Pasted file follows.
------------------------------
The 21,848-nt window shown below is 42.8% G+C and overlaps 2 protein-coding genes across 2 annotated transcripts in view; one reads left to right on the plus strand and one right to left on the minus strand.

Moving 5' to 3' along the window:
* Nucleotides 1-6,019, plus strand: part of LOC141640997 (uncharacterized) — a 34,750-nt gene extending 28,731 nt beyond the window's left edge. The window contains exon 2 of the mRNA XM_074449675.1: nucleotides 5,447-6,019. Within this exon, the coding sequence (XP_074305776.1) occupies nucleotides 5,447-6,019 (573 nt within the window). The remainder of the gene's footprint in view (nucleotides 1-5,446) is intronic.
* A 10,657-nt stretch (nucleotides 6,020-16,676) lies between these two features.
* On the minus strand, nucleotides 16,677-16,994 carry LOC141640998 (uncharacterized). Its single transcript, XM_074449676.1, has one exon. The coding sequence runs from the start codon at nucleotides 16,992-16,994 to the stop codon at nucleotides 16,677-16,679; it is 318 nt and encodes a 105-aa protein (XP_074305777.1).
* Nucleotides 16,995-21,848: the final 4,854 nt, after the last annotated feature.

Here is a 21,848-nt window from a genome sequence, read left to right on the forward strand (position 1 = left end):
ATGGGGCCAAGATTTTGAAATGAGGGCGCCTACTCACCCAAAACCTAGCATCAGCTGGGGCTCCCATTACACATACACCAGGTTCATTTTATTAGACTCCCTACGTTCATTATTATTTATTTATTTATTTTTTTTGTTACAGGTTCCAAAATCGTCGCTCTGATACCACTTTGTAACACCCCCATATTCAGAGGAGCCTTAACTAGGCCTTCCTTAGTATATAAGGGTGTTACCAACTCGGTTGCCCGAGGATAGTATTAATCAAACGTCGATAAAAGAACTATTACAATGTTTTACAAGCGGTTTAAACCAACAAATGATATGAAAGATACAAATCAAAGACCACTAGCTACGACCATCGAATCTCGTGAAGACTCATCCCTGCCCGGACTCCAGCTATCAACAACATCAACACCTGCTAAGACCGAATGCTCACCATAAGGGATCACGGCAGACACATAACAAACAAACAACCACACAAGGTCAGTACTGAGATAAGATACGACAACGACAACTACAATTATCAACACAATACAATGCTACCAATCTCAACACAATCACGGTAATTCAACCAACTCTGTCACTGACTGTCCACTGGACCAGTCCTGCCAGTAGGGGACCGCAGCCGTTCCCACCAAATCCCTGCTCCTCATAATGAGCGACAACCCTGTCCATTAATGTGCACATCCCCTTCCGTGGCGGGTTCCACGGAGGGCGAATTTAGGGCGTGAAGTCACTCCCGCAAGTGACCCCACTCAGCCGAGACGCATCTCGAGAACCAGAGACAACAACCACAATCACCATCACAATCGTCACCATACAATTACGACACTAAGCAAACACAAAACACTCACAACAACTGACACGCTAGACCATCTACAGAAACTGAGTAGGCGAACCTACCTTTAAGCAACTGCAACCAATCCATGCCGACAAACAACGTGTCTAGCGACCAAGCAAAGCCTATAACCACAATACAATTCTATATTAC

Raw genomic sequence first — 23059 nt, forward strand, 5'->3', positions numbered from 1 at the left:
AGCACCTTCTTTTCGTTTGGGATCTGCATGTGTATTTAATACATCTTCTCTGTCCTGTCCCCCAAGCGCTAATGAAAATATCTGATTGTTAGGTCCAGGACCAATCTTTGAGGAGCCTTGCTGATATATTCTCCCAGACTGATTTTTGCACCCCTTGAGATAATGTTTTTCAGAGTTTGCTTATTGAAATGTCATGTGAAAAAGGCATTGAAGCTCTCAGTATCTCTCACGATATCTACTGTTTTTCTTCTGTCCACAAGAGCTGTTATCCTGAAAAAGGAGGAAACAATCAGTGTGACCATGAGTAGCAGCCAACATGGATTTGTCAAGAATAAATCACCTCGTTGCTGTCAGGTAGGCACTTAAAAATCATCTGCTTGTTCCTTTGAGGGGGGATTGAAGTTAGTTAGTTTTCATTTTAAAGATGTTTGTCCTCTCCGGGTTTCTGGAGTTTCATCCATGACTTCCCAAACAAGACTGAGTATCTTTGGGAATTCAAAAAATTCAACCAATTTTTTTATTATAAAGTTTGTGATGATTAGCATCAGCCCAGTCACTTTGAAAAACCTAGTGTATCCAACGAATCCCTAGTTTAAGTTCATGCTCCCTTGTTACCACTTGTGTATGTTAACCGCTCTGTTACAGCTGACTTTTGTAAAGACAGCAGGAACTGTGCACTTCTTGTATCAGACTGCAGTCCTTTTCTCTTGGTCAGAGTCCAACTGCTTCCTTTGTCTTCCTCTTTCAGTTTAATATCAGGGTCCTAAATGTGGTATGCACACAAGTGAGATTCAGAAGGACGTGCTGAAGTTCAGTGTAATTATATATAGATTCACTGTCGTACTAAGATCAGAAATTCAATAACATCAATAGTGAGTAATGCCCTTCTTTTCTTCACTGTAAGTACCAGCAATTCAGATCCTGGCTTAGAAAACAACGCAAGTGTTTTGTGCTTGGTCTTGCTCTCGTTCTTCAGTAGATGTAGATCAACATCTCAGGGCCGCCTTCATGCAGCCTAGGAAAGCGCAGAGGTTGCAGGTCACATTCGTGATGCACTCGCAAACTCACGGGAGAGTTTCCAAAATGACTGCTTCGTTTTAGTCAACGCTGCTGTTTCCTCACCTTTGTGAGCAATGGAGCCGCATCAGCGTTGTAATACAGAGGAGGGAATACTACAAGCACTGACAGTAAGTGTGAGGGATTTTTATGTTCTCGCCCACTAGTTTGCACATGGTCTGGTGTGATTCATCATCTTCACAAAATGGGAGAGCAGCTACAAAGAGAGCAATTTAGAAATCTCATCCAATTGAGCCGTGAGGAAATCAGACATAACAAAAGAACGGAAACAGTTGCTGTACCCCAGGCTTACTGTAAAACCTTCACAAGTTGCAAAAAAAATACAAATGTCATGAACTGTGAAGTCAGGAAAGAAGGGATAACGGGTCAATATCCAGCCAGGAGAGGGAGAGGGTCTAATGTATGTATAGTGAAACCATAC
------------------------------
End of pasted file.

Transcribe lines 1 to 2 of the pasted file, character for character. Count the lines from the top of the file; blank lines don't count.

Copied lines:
The 21,848-nt window shown below is 42.8% G+C and overlaps 2 protein-coding genes across 2 annotated transcripts in view; one reads left to right on the plus strand and one right to left on the minus strand.

Moving 5' to 3' along the window: